In an article entitled “Missing Links” (WSJ), Donald Moffitt explores how DNA testing has become the new trend in genealogy. He writes:
“DNA Testing has the hottest tool in geneaology, allowing amateur slueths like myself to graft and prune their family trees. The process is simple, involving little more than a swab of the inside of your cheek. Advances in lab technology, meanwhile, have brought the costs down to home-appliance levels. And for your efforts, you can learn, among other things, some of the ancient ethnic and geographic origins of your ancestry. But beware: DNA can open doors you can’t close.”
Moffitt relates his own interesting story. Testing in his family uncovered a new branch on the family tree and a mysterious stranger by the name of Rutherford, who could “almost be a genetic brother.”
“The tests first showed that all of us shared a straight paternal-line ancestor, perhaps with 100 million or more males in Wester Europe and the Americas. The patriarch seems to have fathered a Stone Age clan in northern Spain that survived, grew and drifted northward as the glaciers of the Ice Age began to melt…. But our tests also showed that the four of us shared an extrememly rare mutation along the Y chromosome, a DNA pattern that appears in only a few hundredths of 1% of the R1b population. That match…was a virtual guarantee of close kinship.”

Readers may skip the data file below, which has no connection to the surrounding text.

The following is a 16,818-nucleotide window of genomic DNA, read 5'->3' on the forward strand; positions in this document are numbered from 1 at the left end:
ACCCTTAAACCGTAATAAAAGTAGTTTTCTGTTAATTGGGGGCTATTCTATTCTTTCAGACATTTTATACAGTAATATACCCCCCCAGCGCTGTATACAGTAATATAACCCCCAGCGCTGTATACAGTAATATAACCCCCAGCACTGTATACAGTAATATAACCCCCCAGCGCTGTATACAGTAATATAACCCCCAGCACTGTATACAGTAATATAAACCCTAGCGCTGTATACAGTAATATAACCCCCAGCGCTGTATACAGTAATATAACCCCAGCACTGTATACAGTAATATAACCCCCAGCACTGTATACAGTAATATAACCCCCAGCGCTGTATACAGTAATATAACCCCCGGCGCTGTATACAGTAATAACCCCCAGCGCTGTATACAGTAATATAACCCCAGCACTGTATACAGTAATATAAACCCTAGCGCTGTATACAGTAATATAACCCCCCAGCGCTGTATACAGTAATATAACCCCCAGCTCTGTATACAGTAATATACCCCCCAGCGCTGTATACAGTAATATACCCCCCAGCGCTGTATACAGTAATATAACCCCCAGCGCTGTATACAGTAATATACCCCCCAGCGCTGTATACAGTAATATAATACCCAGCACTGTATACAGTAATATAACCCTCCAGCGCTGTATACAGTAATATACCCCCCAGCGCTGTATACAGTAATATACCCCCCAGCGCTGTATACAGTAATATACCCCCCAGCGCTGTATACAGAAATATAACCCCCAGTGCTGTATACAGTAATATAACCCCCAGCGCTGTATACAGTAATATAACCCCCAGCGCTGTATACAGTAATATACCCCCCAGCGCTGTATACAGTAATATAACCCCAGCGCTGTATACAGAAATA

DNA insights in hand, Moffitt’s historical research takes him back to colonial Virginia, where he eventually finds…drumroll…a Moffitt and a Rutherford who are neighbors. The rest? Well, that must be left to conjecture.